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I have vivid memories of that game. What I remember most is that, with the game tied 10-10, Notre Dame ran out the clock while the Michigan State players screamed at them to run a play and taunted them for not doing so.
Al Kamen's "In The Loop" column in yesterday's Washington Post talks about the fake press conference held by FEMA had excruciatingly hard-to-read details about how the agency literally fabricated the whole thing, from reporters to questions.
Wall Street should be paying more attention to the 2008 congressional election than the presidential contest.
The reason is simple, as well as one that eveyone -- networks, investors, commentators, etc. -- always seems to forget: Regardless of who the next president is, nothing will happen on taxes and spending unless Congress agrees to do it.
That makes the House and Senate results at least as important for the issues investors and those that serve them tend to focus on, like taxes and spending.
1. If drivers continue to be willing to pay higher and higher gasoline prices, why shouldn't we expect them to keep rising?
2. One of the cell phone companies advertises that it has "more bars" than anyone else. Wasn't there a time not too long ago when that would have been an ad for a resort?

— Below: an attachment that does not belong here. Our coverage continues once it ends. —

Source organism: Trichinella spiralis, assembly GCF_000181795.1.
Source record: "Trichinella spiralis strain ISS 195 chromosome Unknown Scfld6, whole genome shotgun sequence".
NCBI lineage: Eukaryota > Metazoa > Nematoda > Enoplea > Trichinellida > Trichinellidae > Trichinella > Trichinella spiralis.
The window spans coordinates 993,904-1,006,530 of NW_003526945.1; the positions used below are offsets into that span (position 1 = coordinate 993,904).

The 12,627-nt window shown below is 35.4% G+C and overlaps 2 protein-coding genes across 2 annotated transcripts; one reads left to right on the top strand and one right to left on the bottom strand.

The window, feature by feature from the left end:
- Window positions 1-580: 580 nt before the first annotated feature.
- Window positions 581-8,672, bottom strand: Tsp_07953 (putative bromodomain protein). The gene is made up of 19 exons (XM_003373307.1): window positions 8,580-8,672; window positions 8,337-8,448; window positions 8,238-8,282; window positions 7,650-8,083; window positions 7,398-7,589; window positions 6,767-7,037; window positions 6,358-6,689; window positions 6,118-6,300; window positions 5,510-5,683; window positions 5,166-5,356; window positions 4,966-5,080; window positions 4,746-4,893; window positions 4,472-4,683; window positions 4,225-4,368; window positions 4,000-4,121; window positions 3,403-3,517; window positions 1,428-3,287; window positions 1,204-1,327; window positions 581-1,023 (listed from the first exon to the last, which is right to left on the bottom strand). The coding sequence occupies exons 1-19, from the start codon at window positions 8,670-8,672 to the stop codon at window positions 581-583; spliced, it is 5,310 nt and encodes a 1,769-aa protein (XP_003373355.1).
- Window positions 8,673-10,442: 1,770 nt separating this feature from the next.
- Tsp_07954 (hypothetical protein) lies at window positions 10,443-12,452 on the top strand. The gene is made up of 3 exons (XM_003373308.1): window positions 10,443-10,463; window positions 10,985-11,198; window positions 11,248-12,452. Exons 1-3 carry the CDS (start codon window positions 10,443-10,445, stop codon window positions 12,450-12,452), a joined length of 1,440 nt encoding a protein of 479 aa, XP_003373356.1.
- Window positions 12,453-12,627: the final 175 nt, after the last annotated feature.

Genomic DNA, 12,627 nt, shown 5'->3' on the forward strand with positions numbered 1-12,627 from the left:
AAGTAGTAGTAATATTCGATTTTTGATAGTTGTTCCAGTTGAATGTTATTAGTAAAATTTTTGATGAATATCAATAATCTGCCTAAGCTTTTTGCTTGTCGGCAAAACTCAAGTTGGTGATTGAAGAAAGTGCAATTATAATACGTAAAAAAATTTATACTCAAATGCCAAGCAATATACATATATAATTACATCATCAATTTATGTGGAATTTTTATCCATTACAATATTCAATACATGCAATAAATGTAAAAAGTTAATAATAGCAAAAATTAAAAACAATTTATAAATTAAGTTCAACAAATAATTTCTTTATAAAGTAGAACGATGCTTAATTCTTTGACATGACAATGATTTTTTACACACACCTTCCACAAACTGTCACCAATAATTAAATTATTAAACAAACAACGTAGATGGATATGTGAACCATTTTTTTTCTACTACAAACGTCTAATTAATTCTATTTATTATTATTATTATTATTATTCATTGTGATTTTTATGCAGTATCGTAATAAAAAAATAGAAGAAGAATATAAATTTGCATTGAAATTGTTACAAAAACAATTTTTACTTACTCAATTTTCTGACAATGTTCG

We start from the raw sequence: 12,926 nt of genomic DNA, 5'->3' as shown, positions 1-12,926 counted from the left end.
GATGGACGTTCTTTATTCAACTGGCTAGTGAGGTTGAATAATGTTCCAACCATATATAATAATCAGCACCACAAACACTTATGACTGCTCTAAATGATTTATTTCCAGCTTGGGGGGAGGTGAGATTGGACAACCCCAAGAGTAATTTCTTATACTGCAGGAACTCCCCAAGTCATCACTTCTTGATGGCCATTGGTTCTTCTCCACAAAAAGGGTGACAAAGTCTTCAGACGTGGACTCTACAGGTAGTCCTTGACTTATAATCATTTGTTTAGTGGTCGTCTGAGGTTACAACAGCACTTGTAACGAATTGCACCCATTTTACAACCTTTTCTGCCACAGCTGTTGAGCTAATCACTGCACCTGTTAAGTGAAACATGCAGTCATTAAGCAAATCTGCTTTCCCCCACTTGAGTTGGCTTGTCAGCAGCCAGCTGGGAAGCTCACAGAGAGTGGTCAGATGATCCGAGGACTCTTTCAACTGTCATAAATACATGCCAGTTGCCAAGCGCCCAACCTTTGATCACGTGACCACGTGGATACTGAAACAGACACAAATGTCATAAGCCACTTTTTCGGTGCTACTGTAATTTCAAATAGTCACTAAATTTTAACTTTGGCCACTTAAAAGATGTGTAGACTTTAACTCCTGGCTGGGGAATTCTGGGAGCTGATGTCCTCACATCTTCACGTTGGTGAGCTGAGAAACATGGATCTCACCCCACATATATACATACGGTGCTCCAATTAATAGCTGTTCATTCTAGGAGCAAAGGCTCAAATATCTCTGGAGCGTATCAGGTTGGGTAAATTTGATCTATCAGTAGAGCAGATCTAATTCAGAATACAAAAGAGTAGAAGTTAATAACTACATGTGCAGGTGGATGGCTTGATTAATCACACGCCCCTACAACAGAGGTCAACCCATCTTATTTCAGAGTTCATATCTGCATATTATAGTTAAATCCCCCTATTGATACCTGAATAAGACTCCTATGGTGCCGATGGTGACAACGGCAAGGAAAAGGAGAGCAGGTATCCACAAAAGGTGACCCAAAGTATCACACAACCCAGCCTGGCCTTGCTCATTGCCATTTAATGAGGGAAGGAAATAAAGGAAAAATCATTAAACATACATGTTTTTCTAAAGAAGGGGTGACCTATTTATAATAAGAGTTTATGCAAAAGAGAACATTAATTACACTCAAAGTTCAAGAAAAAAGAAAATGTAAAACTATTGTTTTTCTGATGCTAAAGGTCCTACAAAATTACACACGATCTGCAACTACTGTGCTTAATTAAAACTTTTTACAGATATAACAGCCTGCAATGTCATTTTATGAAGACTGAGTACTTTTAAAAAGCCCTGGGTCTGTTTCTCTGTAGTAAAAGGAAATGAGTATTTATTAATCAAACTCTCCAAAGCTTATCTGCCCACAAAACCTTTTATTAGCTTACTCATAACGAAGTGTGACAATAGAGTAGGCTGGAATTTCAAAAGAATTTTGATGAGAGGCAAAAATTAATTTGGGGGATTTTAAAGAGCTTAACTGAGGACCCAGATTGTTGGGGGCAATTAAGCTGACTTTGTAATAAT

The fires in southern Calfiornia have become the latest in what is now a long line and steady series of Katrinas and Walter Reeds, that is, a federal program that was deliberately underfunded and its effectiveness seriously...and disastrously...undermined.
My column on nationaljournal.com this week is a serious departure for me. Instead of commenting/explaining/screaming about what others are doing about the budget, I provided what I called the Collender Manifesto, my idea of how fedreal budget decisions should be made. Judging from the responses I've already received, there's plenty here for everyone to hate,. so I must be doing something right. All additional comments much appreciated.
Here's the column for what I hope will be your reading enjoyment.
Higher mlitary spending or more Blackwaters are on the way. That's the inevitable conclusion from today's "Budget Battles" on nationaljournal.com.
Here's the key point: the increased use of expensive contractors was inevitable given the federal budget politics that encouraged the White House and Capitol Hill to underestimate the military threat to the United States and the forces needed to deal with it so that lower costs could be projected.
You have to wonder if it's the same person at the White House?
Years after the administration displayed the "mission accomplished" banner behind the president as he spoke on an aircraft carrier about how hostilities in Iraq were over, the president spoke yesterday in Arkansas in front of a banner saying "fiscal responsibility."